In the run-up to the general election, the main political parties have released their manifestos. What does this mean for co-operatives and are there any commitments
to the sector?
The Conservatives are talking about the Big Society “involving the people, neighbourhoods, villages, towns and cities of Britain” to improve the country.
The manifesto says: “The Big Society is a vision of a more engaged nation, one in which we take more responsibility for ourselves and our neighbours; communities working together, not depending on remote and impersonal bureaucracies.”
It goes on to discuss how volunteering is at a ten-year high and that charitable donations have increased, as an example of people working together. Also mentioned is parents’ groups and charities running free schools and social enterprises helping people into jobs through the Work Programme.
The Conservative pledge to communities is that its government will “give more people the power and support to run a school, start their own social enterprise, and take over their own local parks, landmarks and pubs”.
It adds: “We will encourage the 1,400 communities engaged in neighbourhood planning to complete the process and assist others to draw up their own plans. And we will take new steps to encourage volunteering, enabling more people to join the unsung heroes who are the backbone of communities across Britain.”
The party also talks about how it will “deliver better public services and more open government” through public service mutuals. It says: “We want more of them, so we will guarantee a ‘right to mutualise’ within the public sector. This will free up the entrepreneurial spirit of public servants and yield better value for money for taxpayers.”
Support for credit unions has been pledged to make “financial services more accessible”.
The Greens manifesto is “for the common good”, which looks at creating a “more equal, more democratic society”.
Co-operatives are part of the party’s energy policy. It says: “We have to build a secure and affordable energy system that meets our basic needs while protecting our environment.”
Part of this will include supporting energy supplies from community, co-operative and locally owned renewable energy projects. The manifesto adds: “We will end the dominance of the Big Six energy companies. We will stabilise the ‘policy landscape’ for renewable energy to provide certainty for investment decisions, including long-term targets and stable feed-in tariffs.”
Co-ops also feature in the housing policy, where the Greens pledge to “break up the big builder cartels and diversify the house-building industry so that more homes are built by small and medium-sized builders and by community-led and co-operative initiatives”.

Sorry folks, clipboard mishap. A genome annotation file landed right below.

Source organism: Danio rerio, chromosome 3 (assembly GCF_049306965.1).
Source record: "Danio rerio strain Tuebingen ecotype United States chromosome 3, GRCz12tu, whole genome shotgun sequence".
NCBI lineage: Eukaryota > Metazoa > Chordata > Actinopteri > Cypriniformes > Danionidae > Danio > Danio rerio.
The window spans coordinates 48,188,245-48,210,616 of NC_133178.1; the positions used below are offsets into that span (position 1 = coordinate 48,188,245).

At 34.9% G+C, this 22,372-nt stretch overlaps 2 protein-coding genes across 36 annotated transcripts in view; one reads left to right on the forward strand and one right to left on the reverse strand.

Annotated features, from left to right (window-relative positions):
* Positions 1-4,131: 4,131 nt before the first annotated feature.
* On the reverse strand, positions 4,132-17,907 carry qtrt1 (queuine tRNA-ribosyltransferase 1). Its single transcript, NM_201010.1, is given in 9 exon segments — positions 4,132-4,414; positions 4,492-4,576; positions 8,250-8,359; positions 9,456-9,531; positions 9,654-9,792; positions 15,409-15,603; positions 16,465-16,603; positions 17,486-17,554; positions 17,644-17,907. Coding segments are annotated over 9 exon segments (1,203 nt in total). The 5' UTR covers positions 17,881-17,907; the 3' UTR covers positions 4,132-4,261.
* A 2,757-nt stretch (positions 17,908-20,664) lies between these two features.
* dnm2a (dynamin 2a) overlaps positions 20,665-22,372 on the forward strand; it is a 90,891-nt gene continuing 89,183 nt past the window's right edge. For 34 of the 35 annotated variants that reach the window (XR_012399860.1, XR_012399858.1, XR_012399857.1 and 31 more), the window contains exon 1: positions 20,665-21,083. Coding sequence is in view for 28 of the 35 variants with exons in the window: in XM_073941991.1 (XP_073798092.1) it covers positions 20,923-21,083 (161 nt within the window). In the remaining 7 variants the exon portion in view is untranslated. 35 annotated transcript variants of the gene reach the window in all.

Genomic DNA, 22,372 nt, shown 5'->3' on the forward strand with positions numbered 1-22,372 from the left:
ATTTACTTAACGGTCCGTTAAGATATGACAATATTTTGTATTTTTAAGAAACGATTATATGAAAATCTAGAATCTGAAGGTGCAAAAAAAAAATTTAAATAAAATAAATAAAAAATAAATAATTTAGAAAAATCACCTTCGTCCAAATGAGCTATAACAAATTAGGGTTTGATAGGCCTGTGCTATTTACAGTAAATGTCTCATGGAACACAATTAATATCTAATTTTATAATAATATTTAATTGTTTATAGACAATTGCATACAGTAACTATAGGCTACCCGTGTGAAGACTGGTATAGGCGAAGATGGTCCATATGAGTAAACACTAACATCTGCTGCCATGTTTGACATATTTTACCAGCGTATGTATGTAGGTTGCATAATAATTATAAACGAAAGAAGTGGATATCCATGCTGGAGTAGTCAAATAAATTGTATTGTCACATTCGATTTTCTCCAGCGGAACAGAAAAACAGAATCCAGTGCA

Part of this strategy will see the transfer of public land into community land trusts.
The Greens say that most economic activity takes place in limited companies where workers, customers and suppliers have little say. It believes the economy would improve if there was a greater diversity of economic models and more control by those most directly involved in the organisation.
It will do this by supporting social enterprise and by granting employees the legal right in certain circumstances to buy out their companies (funded by the Green Investment Bank) and turn them into workers’ co-operatives.
A co-operative development fund will finance new and expanding co-operatives, alongside a much more comprehensive nationwide network of co-operative development bodies providing the necessary education, training and legal support.
Co-operative education will also be expanded by teaching young people the history of co-operatives, as well as how to set them up in practice. It said business qualifications will give the same emphasis to co-operative and mutual business models as to other private enterprises.
Labour’s manifesto is “a plan to reward hard work, share prosperity and build a better Britain”.
Party leader Ed Miliband opens the document by talking about people sharing power in communities, which links in with Labour’s strategy to improve productivity.
The manifesto looks to an economy based on “mutual obligations, encouraging employers and employees to build partnerships for improving both business performance and job quality”.
It adds: “Our charities, mutuals, co-ops and social enterprises are pioneering new models of production that enhance social value, promote financial inclusion, and give individuals and communities control.
“We will continue to support and help develop the social economy by improving access for co-operative and mutual organisations to growth finance through the new British Investment Bank. And we will consider how to support employee buy-outs when businesses are being sold.”
The Royal Mail will also see a staff-led trust where employees will own 70% of the business, with the remaining 30% in public ownership.